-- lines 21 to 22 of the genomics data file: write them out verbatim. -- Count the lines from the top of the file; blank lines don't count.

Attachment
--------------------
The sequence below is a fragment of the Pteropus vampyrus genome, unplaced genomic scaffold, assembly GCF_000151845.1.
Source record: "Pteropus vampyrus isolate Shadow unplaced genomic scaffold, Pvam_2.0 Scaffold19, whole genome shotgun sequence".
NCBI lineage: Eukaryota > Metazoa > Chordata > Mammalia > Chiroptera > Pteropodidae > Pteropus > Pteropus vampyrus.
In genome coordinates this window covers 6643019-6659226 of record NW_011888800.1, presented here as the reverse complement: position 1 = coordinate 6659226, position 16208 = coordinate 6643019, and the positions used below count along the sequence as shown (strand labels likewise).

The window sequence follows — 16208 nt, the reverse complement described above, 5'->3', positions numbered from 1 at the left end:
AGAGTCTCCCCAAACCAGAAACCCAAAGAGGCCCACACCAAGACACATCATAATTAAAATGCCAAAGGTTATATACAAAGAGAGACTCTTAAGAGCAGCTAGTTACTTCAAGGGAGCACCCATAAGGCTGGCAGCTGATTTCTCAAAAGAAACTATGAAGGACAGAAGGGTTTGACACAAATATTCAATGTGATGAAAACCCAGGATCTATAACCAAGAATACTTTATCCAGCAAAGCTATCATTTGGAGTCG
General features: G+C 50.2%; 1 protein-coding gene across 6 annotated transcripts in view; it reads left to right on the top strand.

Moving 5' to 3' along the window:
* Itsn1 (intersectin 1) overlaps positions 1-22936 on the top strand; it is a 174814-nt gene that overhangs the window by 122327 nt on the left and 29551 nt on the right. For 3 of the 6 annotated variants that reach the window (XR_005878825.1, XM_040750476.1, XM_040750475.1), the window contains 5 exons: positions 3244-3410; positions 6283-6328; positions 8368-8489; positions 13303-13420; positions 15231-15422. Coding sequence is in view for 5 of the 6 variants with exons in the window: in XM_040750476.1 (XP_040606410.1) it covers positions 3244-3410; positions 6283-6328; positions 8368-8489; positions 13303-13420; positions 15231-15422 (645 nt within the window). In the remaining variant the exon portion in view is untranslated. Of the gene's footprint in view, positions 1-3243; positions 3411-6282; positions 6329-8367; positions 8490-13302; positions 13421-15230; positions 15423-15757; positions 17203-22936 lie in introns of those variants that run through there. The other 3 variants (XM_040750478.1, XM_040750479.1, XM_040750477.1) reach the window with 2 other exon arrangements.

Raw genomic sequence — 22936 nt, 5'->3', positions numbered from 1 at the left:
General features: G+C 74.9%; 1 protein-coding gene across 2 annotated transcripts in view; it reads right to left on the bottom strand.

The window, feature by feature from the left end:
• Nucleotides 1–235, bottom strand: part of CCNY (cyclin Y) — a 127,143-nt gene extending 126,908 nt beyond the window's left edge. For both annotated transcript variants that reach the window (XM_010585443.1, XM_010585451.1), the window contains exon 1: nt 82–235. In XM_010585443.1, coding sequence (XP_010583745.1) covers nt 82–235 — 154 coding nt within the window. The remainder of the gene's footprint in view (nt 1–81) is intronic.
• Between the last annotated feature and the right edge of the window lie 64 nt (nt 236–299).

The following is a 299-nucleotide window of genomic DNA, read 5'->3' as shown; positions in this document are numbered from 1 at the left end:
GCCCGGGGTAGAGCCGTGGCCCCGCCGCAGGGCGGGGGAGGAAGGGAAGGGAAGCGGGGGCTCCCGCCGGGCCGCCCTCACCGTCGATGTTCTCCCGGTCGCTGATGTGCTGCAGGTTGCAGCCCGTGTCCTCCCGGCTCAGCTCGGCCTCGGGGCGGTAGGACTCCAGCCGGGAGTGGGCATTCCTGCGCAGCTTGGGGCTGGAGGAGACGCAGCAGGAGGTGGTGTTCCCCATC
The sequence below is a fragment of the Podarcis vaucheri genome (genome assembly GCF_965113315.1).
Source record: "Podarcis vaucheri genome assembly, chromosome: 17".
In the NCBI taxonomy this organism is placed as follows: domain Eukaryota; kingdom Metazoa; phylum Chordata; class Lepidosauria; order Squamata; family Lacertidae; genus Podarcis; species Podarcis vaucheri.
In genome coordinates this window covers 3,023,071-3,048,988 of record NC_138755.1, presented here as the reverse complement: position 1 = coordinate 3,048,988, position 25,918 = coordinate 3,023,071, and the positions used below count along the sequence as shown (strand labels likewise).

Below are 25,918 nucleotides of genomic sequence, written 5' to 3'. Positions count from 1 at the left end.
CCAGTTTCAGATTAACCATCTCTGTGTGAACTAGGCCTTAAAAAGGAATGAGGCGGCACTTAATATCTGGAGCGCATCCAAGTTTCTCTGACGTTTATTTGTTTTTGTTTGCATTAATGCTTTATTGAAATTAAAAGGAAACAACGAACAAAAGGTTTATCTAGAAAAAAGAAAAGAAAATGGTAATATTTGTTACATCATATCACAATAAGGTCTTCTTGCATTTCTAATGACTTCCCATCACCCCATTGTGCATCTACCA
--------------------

Below are 25,918 nucleotides of genomic sequence, written 5' to 3'. Positions count from 1 at the left end.
CCAGTTTCAGATTAACCATCTCTGTGTGAACTAGGCCTTAAAAAGGAATGAGGCGGCACTTAATATCTGGAGCGCATCCAAGTTTCTCTGACGTTTATTTGTTTTTGTTTGCATTAATGCTTTATTGAAATTAAAAGGAAACAACGAACAAAAGGTTTATCTAGAAAAAAGAAAAGAAAATGGTAATATTTGTTACATCATATCACAATAAGGTCTTCTTGCATTTCTAATGACTTCCCATCACCCCATTGTGCATCTACCA